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PROPOSED LEGISLATION THREATENS TO DERAIL SAN BERNARDINO COUNTY’S INMATE WELFARE AND REHABILITATION EFFORTS

San Bernardino County Chief Deputy Public defender Thomas Sone, talks with a female inmate about her case during the INROADS resource/job fair at Glen Helen Rehabilitation Center in San Bernardino, Ca., Wednesday, February 11, 2015. INROADS (Inmate Rehabilitation Through Occupational and Academic Development) is a program designed to help imates by providing inmates with necessary resources and services, that hopefully making re-entry into the community more successful. (Photo by John Valenzuela/The Sun)

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If SB 555 and SB 144
are enacted, they will eliminate funding for San Bernardino County’s
inmate welfare services and alternative sentencing programs.  Inmate
welfare programs are designed to address addiction, job training and
placement, along with family support services.  Alternative sentencing
includes allowing inmates to serve their sentence by serving short
weekend stays over a longer period.  Inmate monitoring allows inmates to
serve their sentence in their home through electronic monitoring.  Both
programs are designed to reduce the county’s burden by reducing repeat
offenders and eliminating the cost of keeping an inmate incustody. 
San Bernardino County has been on the forefront of inmate services and
programs for over 23 years and SB 555 will undo decades of progress
aimed at reducing recidivism through counselling, education, and other
services.
Our inmate service programs are overseen by a seven-person Inmate
Welfare Fund Committee made up of civilian members from the local
community, to include a small business owner, a pharmacist, retired law
enforcement officer, crisis intervention coordinator, a retired bank
executive, and a veteran’s advocate focused on education and training.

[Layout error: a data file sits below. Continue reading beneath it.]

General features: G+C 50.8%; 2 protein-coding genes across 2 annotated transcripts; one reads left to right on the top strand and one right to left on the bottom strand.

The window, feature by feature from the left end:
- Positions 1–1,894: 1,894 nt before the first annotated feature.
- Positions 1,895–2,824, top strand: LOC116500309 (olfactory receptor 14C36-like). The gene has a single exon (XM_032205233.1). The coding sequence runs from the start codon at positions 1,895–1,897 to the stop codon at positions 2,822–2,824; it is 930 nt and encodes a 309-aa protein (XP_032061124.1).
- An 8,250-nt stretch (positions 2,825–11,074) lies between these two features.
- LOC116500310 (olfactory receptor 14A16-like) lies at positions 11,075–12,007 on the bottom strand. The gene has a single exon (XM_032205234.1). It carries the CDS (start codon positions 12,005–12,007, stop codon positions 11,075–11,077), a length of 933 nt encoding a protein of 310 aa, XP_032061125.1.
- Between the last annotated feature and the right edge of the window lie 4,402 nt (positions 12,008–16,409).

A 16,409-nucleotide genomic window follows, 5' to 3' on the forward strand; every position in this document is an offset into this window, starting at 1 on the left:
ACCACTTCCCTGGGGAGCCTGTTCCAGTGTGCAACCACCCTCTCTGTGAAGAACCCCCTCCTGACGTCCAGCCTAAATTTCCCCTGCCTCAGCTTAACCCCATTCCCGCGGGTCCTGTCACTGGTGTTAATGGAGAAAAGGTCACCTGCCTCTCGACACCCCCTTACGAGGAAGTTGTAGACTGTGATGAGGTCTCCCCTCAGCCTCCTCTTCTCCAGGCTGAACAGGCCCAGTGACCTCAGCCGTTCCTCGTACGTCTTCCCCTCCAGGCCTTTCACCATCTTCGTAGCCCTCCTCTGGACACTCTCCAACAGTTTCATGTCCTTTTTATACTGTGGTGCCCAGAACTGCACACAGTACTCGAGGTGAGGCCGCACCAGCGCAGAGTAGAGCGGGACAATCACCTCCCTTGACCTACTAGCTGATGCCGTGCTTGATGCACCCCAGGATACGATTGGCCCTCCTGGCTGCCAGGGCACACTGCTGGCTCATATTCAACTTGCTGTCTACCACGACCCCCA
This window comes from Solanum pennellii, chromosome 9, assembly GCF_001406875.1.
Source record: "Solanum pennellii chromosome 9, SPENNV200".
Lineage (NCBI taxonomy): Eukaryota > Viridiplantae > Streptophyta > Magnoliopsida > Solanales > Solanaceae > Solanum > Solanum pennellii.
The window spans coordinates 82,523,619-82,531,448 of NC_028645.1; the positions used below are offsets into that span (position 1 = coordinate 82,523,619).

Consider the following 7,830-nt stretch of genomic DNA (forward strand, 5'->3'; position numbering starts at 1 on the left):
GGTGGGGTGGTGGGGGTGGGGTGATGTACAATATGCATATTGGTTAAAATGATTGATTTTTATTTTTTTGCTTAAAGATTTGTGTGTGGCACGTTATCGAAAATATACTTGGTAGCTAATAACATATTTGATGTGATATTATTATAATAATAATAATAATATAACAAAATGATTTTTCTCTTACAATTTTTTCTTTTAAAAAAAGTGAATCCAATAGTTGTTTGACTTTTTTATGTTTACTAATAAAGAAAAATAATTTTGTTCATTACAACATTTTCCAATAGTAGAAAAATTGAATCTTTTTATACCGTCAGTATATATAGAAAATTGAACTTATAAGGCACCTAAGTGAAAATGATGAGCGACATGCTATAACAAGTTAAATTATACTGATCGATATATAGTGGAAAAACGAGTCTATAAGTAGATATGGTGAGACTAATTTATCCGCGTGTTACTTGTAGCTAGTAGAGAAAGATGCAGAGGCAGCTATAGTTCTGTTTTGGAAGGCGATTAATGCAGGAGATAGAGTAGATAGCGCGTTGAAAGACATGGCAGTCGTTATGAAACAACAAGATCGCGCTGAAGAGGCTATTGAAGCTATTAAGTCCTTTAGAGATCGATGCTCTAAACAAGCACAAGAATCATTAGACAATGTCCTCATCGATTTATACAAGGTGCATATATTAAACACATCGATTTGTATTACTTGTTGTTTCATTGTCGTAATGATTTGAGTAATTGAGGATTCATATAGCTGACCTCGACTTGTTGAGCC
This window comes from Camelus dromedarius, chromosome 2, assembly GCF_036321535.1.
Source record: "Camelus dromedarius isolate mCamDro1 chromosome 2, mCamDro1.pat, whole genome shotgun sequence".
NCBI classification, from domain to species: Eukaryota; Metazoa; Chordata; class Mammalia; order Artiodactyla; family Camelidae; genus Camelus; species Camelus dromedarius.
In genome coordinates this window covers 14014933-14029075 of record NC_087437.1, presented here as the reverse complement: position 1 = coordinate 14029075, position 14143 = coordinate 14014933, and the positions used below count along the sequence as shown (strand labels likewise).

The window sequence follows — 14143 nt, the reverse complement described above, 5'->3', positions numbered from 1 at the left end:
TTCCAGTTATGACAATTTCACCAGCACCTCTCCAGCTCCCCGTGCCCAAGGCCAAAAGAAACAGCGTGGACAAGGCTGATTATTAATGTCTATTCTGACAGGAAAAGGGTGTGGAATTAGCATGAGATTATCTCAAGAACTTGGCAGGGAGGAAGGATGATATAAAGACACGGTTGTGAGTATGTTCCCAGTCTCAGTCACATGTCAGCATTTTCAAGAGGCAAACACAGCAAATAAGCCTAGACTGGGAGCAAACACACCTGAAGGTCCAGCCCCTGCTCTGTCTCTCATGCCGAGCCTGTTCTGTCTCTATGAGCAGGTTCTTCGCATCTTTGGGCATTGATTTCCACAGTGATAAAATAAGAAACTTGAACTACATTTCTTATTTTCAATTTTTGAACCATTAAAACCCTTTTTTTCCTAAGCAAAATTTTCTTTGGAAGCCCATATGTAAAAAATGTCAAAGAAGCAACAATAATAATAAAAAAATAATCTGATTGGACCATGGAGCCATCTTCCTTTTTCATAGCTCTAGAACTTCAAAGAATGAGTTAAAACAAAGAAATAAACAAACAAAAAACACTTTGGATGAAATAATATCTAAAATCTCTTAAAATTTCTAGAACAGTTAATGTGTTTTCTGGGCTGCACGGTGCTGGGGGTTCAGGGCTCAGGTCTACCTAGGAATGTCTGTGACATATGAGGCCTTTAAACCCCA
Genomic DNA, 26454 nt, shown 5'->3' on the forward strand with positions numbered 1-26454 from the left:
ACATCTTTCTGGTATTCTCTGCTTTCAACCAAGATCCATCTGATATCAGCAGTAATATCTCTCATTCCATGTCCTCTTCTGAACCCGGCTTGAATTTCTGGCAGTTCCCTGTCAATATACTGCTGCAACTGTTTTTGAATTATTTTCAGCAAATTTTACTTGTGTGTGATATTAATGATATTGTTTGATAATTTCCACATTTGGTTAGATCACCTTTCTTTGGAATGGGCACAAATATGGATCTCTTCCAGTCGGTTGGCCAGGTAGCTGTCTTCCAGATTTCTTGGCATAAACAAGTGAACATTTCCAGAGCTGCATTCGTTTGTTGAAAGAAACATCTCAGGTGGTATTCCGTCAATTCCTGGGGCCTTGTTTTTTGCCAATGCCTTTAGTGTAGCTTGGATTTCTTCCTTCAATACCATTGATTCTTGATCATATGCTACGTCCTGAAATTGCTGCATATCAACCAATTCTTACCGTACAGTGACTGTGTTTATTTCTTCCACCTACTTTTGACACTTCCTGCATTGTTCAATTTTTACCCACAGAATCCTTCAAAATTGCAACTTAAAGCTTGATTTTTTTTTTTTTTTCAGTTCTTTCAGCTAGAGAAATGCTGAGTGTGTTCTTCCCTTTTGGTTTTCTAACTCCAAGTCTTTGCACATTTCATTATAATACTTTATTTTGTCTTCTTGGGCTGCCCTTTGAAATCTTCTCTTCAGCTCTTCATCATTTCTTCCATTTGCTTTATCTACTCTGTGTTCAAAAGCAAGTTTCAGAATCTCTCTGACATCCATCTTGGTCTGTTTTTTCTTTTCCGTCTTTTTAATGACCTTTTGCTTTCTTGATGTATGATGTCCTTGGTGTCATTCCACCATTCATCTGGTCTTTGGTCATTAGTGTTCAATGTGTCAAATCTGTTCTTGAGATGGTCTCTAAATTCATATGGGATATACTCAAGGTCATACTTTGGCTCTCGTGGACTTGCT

This group authorizes the use of inmate welfare funds to make purchases
that directly relate to inmate services and educational programs.  Two
of these members have dedicated over two decades to improving services
for inmates.
These inmate services translate to real world success.  We have
partnered with the local construction and transportation industries who
facilitate training and certifications for inmates which has led to
well-paying jobs when they’re released.  Multiple graduates of these
programs have expressed their appreciation for the training and job
placement.  The success of these individuals has inspired additional
industry partners to reach out in hopes of expanding the program.
Our other support programs include, Parent and Child Connection (PACC)
and Teaching and Loving Kids (TALK).  Both programs are designed to
foster parent/child connections.  They encourage our inmates who are
parents to invest the time to learn parenting skills which will help
them to navigate their transition to their parental duties upon release.
In a recent impact statement, a department intern recalled her own
experience with TALK.  When her mother was incarcerated they were part
of TALK.  She credits her mother’s successful reentry to society as a
direct result of TALK.  These interactions inspired our intern to pursue
her education, so she could join the program as an administrator and
continue its positive legacy.
Similar to the SB 555, SB 144 will eliminate funding for our alternative
sentencing programs, Work Release and Home Confinement.  These
alternative sentencing programs register nearly 4,000 offenders a year. 
These offenders have been convicted of a crime and otherwise would be
in county jail for extended periods.  Alternative sentencing provides
these inmates the opportunity to maintain their employment and living
situations during the week while serving their sentences on the
weekend.  Consistent employment and a stable family support system have
proven to dramatically reduce the likelihood of reoffending.  These
alternative sentencing programs are supported by the fees paid by
individual offenders.  However, SB 144 would eliminate these fees and
push the burden onto the county.  This unexpected and unfunded liability
would require the county to reduce or eliminate the programs and take
away a viable alternative to traditional sentencing for our local
offenders.
Our county leadership remains committed to working with elected
representatives to craft meaningful legislation by providing context and
practical experience in how the application of these laws will affect
the residents of San Bernardino County.
Please contact your local elected representative in Sacramento and voice
your opposition to these two laws as they are written.  The unintended
consequence will be devastating to the advances San Bernardino County
has worked so hard to make.
For additional information including news, videos, and program
descriptions about the San Bernardino County Sheriff’s Department’s
Inmate Services, please access our website at https://www.sbcsdinmateservices.org/

JOHN McMAHON, Sheriff-Coroner
San Bernardino County Sheriff-Coroner Department

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